Brexit: PM says deal 'still there to be done' ahead of crunch trip

Boris Johnson - Wikipedia

 Boris Johnson has said the EU is insisting on terms "no prime minister could accept" in UK-EU trade talks.

The PM told MPs "a good deal is still there to be done", ahead of post-Brexit deal negotiations with the European Commission president.

But he said the EU was seeking an "automatic right" to retaliate against the UK if its labour and environmental standards diverged from theirs.

He will have dinner with the EU chief Ursula von der Leyen this evening.

The prime minister also suggested the EU could not accept the UK having sovereign control over its fishing waters after Brexit, as he answered questions at Prime Minister's Questions.

Time is running out to reach a deal before 31 December, when the UK stops following EU trading rules.

Major disagreements remain on fishing rights, business competition rules and how a deal will be policed.

At the dinner, expected to begin at 19:00 GMT, the prime minister will work through a list of the major sticking points with Mrs von der Leyen, who is representing the leaders of the 27 EU nations.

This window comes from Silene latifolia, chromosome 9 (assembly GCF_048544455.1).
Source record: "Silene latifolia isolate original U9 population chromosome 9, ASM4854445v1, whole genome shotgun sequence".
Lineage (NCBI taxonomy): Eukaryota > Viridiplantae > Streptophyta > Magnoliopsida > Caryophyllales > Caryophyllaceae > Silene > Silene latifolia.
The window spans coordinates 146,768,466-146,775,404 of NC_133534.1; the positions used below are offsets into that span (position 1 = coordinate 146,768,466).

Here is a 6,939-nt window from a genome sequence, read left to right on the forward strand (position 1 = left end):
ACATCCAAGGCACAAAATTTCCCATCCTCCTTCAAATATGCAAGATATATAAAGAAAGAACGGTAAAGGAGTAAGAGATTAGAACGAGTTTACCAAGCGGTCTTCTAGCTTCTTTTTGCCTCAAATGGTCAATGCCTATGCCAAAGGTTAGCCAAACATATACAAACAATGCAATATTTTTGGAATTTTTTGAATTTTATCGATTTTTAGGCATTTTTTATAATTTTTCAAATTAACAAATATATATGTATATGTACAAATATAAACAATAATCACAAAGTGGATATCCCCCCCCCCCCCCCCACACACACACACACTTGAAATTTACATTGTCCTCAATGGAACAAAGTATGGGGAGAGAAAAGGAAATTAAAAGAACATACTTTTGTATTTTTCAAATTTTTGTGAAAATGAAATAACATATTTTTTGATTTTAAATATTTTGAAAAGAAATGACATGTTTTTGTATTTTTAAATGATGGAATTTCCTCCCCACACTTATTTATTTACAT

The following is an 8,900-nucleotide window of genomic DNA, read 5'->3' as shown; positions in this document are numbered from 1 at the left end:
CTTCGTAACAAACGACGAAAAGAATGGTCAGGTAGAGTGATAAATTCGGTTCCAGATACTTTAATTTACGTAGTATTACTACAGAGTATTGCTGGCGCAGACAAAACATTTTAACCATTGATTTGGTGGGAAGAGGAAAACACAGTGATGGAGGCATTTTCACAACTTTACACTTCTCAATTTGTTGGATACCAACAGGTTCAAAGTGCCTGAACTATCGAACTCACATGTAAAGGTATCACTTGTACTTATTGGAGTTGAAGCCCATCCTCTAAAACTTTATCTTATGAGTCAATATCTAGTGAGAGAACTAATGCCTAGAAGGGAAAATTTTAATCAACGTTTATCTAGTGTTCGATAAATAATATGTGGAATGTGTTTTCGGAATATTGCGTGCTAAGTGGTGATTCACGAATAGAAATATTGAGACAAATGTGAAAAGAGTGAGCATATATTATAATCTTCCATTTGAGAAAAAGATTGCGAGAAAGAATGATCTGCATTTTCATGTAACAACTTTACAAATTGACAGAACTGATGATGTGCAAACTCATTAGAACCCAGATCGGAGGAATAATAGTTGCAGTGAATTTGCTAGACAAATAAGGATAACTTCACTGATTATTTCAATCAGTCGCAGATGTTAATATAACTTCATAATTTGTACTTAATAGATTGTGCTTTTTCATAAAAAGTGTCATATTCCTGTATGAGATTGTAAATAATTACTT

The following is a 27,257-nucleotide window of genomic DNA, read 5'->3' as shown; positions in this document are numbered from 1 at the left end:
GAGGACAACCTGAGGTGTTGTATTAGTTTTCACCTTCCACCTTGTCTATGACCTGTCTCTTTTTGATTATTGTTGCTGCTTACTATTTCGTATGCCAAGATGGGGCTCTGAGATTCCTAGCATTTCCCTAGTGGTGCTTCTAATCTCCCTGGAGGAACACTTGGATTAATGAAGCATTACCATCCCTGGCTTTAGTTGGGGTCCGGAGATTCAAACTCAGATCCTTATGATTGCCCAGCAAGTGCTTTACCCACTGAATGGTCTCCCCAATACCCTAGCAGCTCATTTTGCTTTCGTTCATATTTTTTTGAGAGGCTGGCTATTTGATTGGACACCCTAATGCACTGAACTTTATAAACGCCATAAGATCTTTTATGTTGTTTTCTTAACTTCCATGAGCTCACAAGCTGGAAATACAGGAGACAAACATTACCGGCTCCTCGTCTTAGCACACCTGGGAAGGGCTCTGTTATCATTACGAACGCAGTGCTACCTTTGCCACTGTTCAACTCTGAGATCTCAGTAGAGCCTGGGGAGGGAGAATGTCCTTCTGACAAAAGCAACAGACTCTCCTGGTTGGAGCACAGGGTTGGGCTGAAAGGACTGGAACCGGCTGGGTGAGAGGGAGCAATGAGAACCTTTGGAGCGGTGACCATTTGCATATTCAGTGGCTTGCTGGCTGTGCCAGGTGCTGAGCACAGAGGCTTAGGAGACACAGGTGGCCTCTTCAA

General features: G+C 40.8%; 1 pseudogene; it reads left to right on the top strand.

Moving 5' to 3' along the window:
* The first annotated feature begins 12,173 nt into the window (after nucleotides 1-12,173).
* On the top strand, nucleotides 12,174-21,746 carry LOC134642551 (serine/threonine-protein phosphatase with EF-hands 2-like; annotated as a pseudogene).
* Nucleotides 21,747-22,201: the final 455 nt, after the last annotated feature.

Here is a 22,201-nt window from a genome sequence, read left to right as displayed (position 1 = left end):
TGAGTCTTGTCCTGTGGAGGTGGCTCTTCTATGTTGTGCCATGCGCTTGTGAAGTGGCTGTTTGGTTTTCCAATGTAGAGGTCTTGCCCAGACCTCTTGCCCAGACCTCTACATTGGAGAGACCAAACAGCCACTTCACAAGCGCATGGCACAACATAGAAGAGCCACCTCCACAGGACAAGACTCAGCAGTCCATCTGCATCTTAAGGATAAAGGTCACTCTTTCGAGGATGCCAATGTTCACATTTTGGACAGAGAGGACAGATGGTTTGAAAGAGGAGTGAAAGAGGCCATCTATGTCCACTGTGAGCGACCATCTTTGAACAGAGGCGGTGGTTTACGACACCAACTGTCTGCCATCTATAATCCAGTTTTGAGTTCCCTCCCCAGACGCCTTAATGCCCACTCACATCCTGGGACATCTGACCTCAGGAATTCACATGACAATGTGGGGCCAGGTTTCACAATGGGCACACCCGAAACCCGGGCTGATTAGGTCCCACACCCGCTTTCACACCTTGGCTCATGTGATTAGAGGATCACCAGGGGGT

A UK government source said progress at a political level may allow the negotiations - between the UK's Lord Frost and EU's Michel Barnier - to resume over the coming days.

But the source added that it was important to be "realistic" that an agreement might not be possible.

'Deal still there'

Speaking at Prime Minister's Questions, Mr Johnson warned that a deal would not be possible if the EU continued to insist that if it was to pass a new law in the future - and the UK did not follow suit - it wanted the "automatic right punish us and retaliate" with tariffs on goods.

"I don't believe that those are terms that any prime minister of this country should accept," he said.

He also claimed that it wanted the UK to become the "only country in the world" not to have "sovereign control over its fishing waters.

BBC political editor Laura Kuenssberg says that the purpose of the dinner is not to call a halt or to proclaim that a deal's been done.

"The reason for the meeting is to see if both sides are willing in principle to tolerate the notion of budging, after the negotiations, and frankly negotiators, have been exhausted," she says.

EU leaders are due to meet for a summit of their own on Thursday.

Meanwhile German Chancellor Angela Merkel has said a Brexit deal was still possible but insisted that the integrity of the EU single market must be respected.

Post a Comment